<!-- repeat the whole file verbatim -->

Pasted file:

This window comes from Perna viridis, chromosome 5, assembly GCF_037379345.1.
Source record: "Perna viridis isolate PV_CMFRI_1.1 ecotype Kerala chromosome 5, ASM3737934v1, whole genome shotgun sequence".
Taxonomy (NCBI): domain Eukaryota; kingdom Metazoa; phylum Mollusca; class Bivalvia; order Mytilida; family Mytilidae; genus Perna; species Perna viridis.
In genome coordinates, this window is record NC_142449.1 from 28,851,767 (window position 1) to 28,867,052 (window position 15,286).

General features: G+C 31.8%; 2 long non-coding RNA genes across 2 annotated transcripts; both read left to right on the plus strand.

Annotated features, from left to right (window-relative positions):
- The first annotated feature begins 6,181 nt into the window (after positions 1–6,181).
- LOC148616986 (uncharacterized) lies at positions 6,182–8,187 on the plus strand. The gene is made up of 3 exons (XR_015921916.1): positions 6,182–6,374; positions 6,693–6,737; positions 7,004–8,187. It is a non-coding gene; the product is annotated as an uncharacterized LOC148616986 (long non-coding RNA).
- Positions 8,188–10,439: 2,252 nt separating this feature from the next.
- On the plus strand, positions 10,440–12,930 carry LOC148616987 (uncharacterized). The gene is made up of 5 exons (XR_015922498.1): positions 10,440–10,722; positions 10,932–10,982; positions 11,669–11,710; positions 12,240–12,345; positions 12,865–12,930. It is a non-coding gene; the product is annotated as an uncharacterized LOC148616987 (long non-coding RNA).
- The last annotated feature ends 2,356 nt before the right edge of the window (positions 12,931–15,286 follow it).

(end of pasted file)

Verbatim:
This window comes from Perna viridis, chromosome 5, assembly GCF_037379345.1.
Source record: "Perna viridis isolate PV_CMFRI_1.1 ecotype Kerala chromosome 5, ASM3737934v1, whole genome shotgun sequence".
Taxonomy (NCBI): domain Eukaryota; kingdom Metazoa; phylum Mollusca; class Bivalvia; order Mytilida; family Mytilidae; genus Perna; species Perna viridis.
In genome coordinates, this window is record NC_142449.1 from 28,851,767 (window position 1) to 28,867,052 (window position 15,286).

General features: G+C 31.8%; 2 long non-coding RNA genes across 2 annotated transcripts; both read left to right on the plus strand.

Annotated features, from left to right (window-relative positions):
- The first annotated feature begins 6,181 nt into the window (after positions 1–6,181).
- LOC148616986 (uncharacterized) lies at positions 6,182–8,187 on the plus strand. The gene is made up of 3 exons (XR_015921916.1): positions 6,182–6,374; positions 6,693–6,737; positions 7,004–8,187. It is a non-coding gene; the product is annotated as an uncharacterized LOC148616986 (long non-coding RNA).
- Positions 8,188–10,439: 2,252 nt separating this feature from the next.
- On the plus strand, positions 10,440–12,930 carry LOC148616987 (uncharacterized). The gene is made up of 5 exons (XR_015922498.1): positions 10,440–10,722; positions 10,932–10,982; positions 11,669–11,710; positions 12,240–12,345; positions 12,865–12,930. It is a non-coding gene; the product is annotated as an uncharacterized LOC148616987 (long non-coding RNA).
- The last annotated feature ends 2,356 nt before the right edge of the window (positions 12,931–15,286 follow it).